PhD Amran Al-Ashouri: Doubling down for the energy transition

The award ceremony took place on 28 April 2022 during the Helmholtz Spring Meeting in Berlin. (from left to right: President of the Helmholtz Association Otmar D. Wiestler, award winner Amran Al-Ashouri and Thomas Sattelberger, State Secretary at the BMBF)

The award ceremony took place on 28 April 2022 during the Helmholtz Spring Meeting in Berlin. (from left to right: President of the Helmholtz Association Otmar D. Wiestler, award winner Amran Al-Ashouri and Thomas Sattelberger, State Secretary at the BMBF) © Helmholtz-Gemeinschaft / Marco Urban

Climate change has Amran Al-Ashouri concerned. As a physicist, he knows how urgently and quickly measures need to be taken to limit the global temperature increase to between 1.5 and 2 degrees Celsius. In his private life, the 29-year-old scientist is accordingly a member of the association “climactivity”, which aims to educate as many people as possible about important matters in climate protection.

At Helmholtz-Zentrum Berlin, he is researching ways to significantly improve the efficiency of solar cells, which are extremely important for Germany’s planned energy transition. And he has been extraordinarily successful: in Steve Albrecht’s group, his doctoral thesis played a central role in the development of a tandem solar cell that brought the world record in this field to Berlin in 2020 for an efficiency of more than 29 percent. On 28 April 2022, Amran Al-Ashouri will be awarded the Helmholtz Doctoral Prize for mission-oriented research for this work.

The physicist describes his now award-winning doctoral thesis matter-of-factly and very modestly: “Most of it went wrong”. That makes him no different from the many thousands of others who find themselves becoming frustrated more than once during their doctorate, only to draw from their failures the decisive conclusions that ultimately lead to their success. Although, it is still rather rare for this to involve a world record that improves the odds in the fight against climate change.

Conventional silicon solar cells are reaching their limits in this fight; they have barely more than about 24 percent efficiency in them. Tandem solar cells, at least in theory, ought to be considerably more efficient. A tandem cell is one that combines a silicon solar cell, which generates electricity primarily from the infrared light from the sun, with a completely different type of cell made from a perovskite absorber that uses the higher-energy light in the visible spectrum.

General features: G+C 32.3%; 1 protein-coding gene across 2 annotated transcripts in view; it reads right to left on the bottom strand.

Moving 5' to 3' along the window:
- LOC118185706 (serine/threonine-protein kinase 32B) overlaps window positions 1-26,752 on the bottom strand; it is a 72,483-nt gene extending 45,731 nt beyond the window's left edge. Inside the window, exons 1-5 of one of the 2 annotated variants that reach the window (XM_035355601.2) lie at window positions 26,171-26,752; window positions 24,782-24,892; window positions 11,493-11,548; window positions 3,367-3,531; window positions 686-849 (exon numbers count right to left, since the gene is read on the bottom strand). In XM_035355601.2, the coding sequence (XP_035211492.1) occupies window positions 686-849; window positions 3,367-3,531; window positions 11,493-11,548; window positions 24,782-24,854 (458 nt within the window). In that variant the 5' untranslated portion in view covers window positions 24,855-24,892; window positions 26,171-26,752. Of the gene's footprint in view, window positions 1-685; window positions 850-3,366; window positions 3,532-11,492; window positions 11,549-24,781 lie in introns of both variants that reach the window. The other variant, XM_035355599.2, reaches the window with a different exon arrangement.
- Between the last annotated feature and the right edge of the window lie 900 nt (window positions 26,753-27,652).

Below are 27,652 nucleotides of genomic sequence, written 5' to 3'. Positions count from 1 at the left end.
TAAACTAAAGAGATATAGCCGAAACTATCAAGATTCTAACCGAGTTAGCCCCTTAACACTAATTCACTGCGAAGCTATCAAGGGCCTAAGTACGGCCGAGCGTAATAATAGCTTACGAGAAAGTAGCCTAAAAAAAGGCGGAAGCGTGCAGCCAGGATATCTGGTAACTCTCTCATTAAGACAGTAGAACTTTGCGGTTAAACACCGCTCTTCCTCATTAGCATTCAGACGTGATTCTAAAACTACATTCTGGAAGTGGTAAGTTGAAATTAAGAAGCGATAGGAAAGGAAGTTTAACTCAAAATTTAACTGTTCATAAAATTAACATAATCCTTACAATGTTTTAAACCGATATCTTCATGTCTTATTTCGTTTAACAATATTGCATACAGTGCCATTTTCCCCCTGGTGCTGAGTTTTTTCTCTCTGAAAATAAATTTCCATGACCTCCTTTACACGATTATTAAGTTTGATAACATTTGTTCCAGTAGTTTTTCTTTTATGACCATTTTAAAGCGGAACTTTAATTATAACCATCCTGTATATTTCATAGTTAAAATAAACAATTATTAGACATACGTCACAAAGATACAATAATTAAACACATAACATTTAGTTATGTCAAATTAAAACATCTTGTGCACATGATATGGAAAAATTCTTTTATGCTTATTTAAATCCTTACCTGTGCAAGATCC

The only problem is that, in practice, there are considerable losses when the two solar cell types are combined. Guest researcher Artiom Magomedov from Lithuania postulated that these losses could be prevented by adding an ultra-thin intermediate layer just one molecule thick. In addition, he reasoned that the ultra-thin layer should be self-organising because each of its molecules contains a blueprint for the monolayer. However, the success hoped for did not materialise at first; the efficiency of these tandem solar cells was initially worse than that of the top-performing conventional cells.

The solar cells only improved after Amran Al-Ashouri specifically investigated how the chemical blueprint of the individual molecules influences the formation of the ultra-thin layer. “The simpler the molecules are structured, the better the monolayer forms,” the physicist says, summarising the result of long, methodical experiments. Now, with the appropriate type of molecules, the monolayer forms within seconds, even on very irregular substrates.

The crucial factor for their efficiency was the speed at which the particles generated by the separation of electrical charges travel out from the perovskite solar cell. The negatively charged electrons do so in a few billionths of a second, while the simultaneously created, positively charged “holes” initially took hundreds to thousands of times longer. However, with the new molecule design, the holes are now only ten to fifty times slower than the electrons, and have the added benefit of keeping the solar cell much more stable. Also, with conventional materials, around 99 percent of all holes would be lost by producing heat and no electrical current. The losses in the new monolayer, in contrast, drop to only one hundredth. “This enabled us to increase the efficiency by two to three percentage points and thus break the world record,” Amran Al-Ashouri explains.

On top of all this, the developments at HZB can be quickly scaled up from the tiny laboratory scale to the industrial scale needed to become a used technology. This means the tandem cells could be market-ready in just a few years. It is no surprise, therefore, that Amran Al-Ashouri is now set to receive the Helmholtz Young Investigator Award.


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